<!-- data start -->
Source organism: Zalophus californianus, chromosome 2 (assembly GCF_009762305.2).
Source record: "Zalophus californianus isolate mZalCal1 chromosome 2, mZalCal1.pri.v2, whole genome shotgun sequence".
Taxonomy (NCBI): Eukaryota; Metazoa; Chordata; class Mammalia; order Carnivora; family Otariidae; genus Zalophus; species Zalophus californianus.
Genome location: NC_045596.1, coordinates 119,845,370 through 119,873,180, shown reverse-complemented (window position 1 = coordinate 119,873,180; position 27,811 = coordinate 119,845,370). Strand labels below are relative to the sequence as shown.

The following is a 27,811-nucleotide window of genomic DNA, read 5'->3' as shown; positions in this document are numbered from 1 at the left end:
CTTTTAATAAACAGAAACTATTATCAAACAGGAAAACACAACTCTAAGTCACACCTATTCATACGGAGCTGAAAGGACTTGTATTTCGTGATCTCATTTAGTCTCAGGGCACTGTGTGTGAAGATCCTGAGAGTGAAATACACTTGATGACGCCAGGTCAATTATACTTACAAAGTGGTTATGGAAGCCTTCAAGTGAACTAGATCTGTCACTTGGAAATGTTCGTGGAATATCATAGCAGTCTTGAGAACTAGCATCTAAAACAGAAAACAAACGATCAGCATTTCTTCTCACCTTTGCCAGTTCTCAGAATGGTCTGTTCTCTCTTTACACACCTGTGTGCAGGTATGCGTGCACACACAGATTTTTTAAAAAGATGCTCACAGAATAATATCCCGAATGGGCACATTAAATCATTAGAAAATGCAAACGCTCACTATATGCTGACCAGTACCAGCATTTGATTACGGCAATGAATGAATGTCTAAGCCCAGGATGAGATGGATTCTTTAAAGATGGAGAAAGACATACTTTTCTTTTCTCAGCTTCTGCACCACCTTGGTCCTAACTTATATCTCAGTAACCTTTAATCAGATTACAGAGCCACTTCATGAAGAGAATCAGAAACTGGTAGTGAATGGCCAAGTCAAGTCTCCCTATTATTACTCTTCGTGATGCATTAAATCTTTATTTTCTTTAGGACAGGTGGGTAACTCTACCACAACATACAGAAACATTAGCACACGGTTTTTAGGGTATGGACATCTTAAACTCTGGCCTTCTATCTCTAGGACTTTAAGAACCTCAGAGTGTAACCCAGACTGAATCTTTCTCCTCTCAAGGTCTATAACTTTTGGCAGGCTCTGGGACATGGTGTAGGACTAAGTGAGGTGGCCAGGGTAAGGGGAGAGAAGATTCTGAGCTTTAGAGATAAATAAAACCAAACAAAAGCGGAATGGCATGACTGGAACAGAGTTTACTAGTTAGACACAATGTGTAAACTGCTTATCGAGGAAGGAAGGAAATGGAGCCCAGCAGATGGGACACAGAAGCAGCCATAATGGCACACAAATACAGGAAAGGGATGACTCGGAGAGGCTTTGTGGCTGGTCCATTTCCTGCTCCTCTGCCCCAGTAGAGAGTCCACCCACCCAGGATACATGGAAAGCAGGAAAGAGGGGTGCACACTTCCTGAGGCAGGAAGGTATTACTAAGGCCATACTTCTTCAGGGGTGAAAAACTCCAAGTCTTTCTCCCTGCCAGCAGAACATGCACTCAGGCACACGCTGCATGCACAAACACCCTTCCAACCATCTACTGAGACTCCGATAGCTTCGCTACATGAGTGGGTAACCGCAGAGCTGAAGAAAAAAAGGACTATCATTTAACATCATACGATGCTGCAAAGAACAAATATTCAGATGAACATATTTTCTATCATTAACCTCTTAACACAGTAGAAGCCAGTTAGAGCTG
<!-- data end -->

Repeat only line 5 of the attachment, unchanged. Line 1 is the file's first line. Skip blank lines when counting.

The following is a 27,811-nucleotide window of genomic DNA, read 5'->3' as shown; positions in this document are numbered from 1 at the left end: